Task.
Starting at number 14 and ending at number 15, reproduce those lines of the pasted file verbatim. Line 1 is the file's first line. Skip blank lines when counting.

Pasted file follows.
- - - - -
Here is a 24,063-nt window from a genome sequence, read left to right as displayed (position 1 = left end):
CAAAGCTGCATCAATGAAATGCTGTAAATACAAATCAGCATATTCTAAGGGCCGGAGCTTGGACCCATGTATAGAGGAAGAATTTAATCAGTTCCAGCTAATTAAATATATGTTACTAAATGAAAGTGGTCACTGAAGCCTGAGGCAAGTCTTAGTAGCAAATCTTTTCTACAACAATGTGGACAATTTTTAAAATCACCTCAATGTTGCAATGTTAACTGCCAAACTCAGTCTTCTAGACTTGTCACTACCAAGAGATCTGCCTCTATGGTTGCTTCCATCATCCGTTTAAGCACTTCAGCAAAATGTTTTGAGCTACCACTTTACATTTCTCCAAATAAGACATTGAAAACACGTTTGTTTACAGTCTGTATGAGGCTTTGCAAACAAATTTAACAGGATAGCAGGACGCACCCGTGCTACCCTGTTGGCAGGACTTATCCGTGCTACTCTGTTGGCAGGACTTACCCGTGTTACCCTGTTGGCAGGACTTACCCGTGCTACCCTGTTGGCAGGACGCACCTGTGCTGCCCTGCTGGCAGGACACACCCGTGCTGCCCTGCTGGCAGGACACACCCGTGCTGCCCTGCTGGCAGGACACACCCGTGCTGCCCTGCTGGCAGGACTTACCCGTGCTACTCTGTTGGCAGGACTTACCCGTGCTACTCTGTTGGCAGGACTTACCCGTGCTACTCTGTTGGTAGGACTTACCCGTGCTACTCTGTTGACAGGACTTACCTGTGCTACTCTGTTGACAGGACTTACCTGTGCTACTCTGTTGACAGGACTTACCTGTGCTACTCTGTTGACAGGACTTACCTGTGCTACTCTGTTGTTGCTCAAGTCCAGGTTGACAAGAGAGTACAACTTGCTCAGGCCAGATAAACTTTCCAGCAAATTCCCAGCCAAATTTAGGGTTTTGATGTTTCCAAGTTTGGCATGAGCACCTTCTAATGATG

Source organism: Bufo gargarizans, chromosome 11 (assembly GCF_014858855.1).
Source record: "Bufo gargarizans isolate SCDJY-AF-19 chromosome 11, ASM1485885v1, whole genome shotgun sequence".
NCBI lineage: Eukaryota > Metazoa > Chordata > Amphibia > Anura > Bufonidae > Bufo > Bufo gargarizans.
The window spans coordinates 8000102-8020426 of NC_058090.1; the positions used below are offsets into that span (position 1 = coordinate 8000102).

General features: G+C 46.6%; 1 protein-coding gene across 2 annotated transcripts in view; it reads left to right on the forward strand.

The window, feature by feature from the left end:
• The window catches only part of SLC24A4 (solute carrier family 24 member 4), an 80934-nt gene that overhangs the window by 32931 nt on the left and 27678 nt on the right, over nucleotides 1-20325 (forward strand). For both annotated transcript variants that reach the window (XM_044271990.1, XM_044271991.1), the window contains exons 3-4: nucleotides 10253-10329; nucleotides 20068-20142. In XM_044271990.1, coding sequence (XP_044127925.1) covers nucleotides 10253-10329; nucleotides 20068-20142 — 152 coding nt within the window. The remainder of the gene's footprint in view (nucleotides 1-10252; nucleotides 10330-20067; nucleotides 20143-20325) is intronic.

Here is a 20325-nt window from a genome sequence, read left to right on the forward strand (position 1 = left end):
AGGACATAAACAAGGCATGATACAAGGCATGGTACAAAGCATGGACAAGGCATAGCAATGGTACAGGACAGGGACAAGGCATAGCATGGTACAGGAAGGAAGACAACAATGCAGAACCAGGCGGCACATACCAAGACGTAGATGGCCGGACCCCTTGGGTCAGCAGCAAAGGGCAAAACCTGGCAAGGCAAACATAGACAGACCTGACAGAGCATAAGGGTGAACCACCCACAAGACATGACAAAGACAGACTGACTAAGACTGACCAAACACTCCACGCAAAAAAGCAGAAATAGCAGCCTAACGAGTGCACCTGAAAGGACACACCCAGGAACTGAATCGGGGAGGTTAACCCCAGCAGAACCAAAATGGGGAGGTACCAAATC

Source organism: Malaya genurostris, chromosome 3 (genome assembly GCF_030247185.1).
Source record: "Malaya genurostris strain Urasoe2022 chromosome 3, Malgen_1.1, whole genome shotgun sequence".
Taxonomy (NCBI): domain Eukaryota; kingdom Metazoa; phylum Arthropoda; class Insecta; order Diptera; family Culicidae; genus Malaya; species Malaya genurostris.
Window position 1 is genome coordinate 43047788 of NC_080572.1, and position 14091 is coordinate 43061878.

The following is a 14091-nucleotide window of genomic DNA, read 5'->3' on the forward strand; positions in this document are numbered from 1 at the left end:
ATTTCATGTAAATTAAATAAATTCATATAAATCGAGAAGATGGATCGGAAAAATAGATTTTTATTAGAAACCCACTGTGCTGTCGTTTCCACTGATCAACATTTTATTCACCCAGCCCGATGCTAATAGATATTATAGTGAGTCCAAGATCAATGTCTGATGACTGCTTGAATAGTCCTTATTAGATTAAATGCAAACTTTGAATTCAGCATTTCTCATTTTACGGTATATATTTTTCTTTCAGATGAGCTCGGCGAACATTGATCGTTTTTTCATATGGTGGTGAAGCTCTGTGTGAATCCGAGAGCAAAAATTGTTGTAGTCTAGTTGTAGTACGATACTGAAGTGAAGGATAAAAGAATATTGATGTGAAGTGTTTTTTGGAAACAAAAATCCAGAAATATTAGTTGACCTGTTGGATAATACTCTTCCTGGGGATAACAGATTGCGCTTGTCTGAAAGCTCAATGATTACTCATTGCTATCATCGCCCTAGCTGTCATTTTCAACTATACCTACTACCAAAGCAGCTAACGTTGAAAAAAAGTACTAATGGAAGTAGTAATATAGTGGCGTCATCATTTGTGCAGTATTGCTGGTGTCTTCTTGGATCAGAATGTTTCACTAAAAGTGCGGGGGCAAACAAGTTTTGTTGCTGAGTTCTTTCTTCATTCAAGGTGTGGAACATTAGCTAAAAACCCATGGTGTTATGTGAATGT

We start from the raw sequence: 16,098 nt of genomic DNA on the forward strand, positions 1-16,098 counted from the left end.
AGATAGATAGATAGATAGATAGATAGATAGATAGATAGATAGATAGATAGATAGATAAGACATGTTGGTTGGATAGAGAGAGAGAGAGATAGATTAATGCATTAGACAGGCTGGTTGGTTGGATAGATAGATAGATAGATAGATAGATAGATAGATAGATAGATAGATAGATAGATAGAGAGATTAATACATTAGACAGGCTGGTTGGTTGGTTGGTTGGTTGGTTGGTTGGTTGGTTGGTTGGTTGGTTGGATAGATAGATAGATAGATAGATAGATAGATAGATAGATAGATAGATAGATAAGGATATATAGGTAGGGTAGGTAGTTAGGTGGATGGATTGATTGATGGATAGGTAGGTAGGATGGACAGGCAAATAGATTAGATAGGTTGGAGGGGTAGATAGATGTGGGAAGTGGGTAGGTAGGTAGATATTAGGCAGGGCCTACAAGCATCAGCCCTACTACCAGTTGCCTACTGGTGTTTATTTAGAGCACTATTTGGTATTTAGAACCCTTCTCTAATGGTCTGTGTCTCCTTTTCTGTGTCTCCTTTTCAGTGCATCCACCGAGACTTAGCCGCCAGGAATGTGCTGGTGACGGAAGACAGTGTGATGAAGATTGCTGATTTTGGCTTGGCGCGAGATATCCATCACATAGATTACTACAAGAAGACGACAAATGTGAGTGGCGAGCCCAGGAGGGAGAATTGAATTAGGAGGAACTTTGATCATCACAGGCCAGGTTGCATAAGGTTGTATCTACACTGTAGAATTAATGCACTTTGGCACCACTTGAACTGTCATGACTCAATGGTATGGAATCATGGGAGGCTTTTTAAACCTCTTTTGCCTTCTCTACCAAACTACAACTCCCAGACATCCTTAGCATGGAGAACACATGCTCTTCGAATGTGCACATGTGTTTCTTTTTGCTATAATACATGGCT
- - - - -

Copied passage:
Taxonomy (NCBI): domain Eukaryota; kingdom Metazoa; phylum Arthropoda; class Insecta; order Diptera; family Culicidae; genus Malaya; species Malaya genurostris.
Window position 1 is genome coordinate 43047788 of NC_080572.1, and position 14091 is coordinate 43061878.